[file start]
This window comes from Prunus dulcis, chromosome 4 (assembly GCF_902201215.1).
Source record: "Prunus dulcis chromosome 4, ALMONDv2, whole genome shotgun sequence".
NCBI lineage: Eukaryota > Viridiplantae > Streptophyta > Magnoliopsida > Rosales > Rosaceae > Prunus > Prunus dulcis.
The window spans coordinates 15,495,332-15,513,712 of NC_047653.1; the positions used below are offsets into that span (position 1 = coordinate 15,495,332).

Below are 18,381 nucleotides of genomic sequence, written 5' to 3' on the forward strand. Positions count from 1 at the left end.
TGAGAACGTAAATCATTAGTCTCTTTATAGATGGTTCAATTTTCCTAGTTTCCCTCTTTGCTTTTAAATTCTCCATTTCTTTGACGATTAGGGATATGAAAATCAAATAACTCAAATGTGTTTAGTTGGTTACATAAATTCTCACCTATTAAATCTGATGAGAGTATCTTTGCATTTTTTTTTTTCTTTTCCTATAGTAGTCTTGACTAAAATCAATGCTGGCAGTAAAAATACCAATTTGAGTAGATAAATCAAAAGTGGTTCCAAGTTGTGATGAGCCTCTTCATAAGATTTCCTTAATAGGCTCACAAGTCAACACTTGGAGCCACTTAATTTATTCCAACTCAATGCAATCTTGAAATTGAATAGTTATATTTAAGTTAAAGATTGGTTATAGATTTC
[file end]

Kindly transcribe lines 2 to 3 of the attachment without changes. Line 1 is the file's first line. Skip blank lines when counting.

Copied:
Source record: "Prunus dulcis chromosome 4, ALMONDv2, whole genome shotgun sequence".
NCBI lineage: Eukaryota > Viridiplantae > Streptophyta > Magnoliopsida > Rosales > Rosaceae > Prunus > Prunus dulcis.